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Let’s Talk Science and the Royal Society of Canada have partnered to provide Globe and Mail readers with relevant coverage about issues that affect us all – from education to the impact of leading-edge scientific discoveries. Let’s Talk Science offers a number of fun activities to get youth engaged in STEM.

In this activity learn how to collect fingerprints, about the patterns in fingerprints and why fingerprinting is so useful!

What You Need

● White paper

● Graphite pencil

● Clear adhesive tape

● Wet wipes

● Magnifying glass

● Fingerprint patterns (see below)

What to do

  • Trace your hand (left or right - just remember which one!) on the paper.
  • Rub your pencil into the corner of your paper until a glossy black patch of graphite is made.
  • Rub the pad of one finger from the hand you just traced in the graphite patch. (Do not rub too hard or the ridges of the fingerprint will flatten out.)
  • Take a piece of tape, stick it on the finger and rub to pick up graphite.
  • Lift tape off the finger.
  • Place the tape, sticky side down on the paper, on the appropriate traced finger, in the outline of your hand. Repeat for all fingers and the thumb.
  • Take a magnifying glass and examine the prints. Which pattern do you see on each finger? Is every finger the same?
  • Clean your fingers with the wet wipes or with soap and water to avoid leaving finger marks elsewhere.

What’s happening?

In their DNA, each individual has a pair of genes for each of their traits; one gene is inherited from each parent. Traits are things like hair colour, eye colour, etc. These pairs of genes determine our unique characteristics, such as the pattern of our fingerprints. Fingerprints are unique, even among identical twins!

Most fingerprints have patterns of ridges separated by valleys. In the valleys, there are small holes. Each of these holes is a small pore through which oil, sweat and moisture oozes from the gland within. When we touch objects, we leave behind a trace of oil and sweat in the same pattern as our fingerprint (just like a muddy shoe would leave behind a print that corresponds to the pattern on the sole). The ridges give our fingers a rough surface, increasing friction and allowing us to grab things!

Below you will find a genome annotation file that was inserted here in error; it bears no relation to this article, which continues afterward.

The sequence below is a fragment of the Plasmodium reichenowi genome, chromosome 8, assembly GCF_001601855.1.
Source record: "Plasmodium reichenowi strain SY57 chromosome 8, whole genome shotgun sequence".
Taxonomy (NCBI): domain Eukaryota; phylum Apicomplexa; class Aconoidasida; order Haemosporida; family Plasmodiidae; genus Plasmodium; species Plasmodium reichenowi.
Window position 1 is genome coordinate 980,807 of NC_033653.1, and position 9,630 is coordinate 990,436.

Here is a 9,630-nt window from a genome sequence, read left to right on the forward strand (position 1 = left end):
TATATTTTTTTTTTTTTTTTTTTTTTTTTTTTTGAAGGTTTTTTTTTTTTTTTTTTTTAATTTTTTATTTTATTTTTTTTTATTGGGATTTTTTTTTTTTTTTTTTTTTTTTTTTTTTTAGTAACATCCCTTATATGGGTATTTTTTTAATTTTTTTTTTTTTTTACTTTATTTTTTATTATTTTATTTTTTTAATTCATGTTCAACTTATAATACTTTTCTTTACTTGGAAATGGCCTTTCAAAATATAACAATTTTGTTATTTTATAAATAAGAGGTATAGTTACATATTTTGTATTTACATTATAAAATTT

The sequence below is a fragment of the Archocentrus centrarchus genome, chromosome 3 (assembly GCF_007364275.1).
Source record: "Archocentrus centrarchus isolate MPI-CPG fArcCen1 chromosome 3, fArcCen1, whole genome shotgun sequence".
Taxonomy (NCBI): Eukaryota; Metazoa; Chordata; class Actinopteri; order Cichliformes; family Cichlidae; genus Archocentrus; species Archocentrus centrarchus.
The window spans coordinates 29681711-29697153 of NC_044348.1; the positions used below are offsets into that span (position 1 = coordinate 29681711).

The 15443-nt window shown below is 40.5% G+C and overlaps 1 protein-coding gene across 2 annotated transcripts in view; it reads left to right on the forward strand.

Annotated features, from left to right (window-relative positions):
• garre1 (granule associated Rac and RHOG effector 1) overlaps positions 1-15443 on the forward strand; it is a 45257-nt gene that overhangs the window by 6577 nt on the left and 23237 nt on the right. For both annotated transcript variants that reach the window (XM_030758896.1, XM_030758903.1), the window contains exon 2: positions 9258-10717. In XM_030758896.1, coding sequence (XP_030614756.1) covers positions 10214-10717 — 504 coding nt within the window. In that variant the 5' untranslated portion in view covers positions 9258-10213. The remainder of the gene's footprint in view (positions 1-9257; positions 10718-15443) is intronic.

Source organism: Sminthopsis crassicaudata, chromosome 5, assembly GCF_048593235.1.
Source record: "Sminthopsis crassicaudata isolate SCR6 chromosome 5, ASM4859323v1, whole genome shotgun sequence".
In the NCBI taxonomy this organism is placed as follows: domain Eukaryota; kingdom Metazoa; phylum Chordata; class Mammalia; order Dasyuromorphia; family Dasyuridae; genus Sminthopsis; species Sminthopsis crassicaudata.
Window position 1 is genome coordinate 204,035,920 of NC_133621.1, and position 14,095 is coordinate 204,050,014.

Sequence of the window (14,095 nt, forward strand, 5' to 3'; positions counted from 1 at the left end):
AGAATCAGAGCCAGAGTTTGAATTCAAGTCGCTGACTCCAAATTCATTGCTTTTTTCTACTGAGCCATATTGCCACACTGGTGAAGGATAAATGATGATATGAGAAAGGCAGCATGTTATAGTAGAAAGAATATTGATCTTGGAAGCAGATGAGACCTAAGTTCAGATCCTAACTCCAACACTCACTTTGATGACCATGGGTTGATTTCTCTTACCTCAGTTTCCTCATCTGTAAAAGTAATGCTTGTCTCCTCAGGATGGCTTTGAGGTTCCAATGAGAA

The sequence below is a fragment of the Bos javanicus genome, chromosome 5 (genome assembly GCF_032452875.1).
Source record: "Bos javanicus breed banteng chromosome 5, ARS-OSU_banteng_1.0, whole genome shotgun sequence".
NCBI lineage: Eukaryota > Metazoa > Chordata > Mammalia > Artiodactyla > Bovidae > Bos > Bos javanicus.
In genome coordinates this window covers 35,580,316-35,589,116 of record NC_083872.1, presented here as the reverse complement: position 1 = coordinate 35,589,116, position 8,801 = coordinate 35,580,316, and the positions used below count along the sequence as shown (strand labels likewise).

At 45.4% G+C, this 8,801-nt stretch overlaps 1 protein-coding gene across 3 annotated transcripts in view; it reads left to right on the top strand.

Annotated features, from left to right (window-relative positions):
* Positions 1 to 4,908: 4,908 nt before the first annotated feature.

There are three basic patterns found in fingerprints: loop, arch, and whorl. A fingerprint with more than one of these designs is a composite fingerprint.

A loop fingerprint patternHandout

Why does it matter?

Unlike traits like hair and eye colour, fingerprints are a great way for telling people apart because everyone’s fingerprints are unique. Fingerprints can stay on objects for a very long time if the surface they are on is not cleaned after being touched. This can be observed on old silver spoons, or other cutlery, glasses, windows, etc. Even injuries to the finger pads, such as minor burns and cuts, will not permanently alter the fingerprint pattern. Once new skin grows back, it will once again assume the same ridge pattern.

Fingerprinting has been used for a long time by government agencies, like the police, to identify criminals. Fingerprints can also be used to identify people who have gone missing. Dactyloscopy is the practice of using fingerprints to identify someone. More recently, many electronic devices have been fitted with fingerprint recognition features that allow the user to unlock the device and authorize online purchases.

Investigate further

● Try taking fingerprints from both hands. What is the same about them? What is different? Are your prints symmetrical?

● Have a look at your toes. Do you see ridges on those as well? Try taking a toe print! What do you notice is the same or different from your fingerprints?

Discover more free Let’s Talk Science hands-on STEM activities, resources and events online.